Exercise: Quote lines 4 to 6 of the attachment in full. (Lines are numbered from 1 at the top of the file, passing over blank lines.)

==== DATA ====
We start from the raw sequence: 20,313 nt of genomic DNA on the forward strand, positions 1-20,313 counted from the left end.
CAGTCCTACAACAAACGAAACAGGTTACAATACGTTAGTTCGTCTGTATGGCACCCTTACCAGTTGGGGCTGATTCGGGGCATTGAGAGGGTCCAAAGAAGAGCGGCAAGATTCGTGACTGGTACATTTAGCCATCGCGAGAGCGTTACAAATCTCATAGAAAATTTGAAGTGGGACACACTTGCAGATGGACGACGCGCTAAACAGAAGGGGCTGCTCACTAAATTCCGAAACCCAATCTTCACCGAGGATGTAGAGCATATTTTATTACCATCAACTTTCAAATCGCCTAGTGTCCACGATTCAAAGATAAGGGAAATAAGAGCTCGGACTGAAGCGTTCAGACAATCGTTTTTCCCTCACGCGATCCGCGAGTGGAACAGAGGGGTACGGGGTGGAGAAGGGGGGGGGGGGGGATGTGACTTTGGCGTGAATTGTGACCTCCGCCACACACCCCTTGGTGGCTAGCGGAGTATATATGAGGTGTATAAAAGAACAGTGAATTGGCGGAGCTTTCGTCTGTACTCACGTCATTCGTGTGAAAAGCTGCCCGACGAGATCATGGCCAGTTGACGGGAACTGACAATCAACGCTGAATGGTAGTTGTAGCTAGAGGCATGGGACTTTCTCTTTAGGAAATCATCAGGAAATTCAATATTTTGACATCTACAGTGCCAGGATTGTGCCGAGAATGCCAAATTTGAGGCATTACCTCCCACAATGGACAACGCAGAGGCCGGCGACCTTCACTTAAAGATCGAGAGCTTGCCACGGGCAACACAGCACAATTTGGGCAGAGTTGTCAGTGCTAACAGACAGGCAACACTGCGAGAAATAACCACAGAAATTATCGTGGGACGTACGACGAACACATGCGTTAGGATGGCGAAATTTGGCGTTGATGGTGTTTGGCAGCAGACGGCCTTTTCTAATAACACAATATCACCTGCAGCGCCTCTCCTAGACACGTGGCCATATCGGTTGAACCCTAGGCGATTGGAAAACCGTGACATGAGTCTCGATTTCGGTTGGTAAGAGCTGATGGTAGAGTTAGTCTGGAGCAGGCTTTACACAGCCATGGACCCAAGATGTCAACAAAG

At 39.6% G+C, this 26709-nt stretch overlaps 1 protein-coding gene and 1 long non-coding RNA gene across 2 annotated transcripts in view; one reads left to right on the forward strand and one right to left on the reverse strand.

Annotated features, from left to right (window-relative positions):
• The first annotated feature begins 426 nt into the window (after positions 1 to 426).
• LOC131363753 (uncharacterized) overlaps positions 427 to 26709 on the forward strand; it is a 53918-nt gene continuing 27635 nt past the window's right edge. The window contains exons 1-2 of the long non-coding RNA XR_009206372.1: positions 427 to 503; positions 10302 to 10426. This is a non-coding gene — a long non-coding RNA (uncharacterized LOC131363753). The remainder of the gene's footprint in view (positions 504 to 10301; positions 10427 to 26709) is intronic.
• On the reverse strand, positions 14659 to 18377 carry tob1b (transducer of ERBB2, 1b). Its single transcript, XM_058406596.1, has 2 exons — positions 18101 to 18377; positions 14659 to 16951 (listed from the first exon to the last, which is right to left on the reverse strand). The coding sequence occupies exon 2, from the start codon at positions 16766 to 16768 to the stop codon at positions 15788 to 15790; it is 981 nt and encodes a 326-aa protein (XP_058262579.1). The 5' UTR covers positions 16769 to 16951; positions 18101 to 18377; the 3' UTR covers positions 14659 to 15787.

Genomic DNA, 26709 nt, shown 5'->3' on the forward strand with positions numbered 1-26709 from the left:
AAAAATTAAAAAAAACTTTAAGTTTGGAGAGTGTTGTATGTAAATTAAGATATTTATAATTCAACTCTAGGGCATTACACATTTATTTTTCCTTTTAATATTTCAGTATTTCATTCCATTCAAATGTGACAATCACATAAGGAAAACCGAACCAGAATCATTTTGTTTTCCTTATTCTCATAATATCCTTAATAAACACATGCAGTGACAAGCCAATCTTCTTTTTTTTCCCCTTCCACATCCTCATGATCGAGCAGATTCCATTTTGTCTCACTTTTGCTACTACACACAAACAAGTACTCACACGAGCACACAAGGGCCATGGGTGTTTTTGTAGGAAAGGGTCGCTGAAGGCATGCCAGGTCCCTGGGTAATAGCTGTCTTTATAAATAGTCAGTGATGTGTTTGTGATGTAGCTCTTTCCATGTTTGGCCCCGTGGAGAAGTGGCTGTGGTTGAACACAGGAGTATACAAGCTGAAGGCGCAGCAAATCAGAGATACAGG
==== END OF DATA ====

Annotated features, from left to right (window-relative positions):
• The first annotated feature begins 426 nt into the window (after positions 1 to 426).
• LOC131363753 (uncharacterized) overlaps positions 427 to 26709 on the forward strand; it is a 53918-nt gene continuing 27635 nt past the window's right edge. The window contains exons 1-2 of the long non-coding RNA XR_009206372.1: positions 427 to 503; positions 10302 to 10426. This is a non-coding gene — a long non-coding RNA (uncharacterized LOC131363753). The remainder of the gene's footprint in view (positions 504 to 10301; positions 10427 to 26709) is intronic.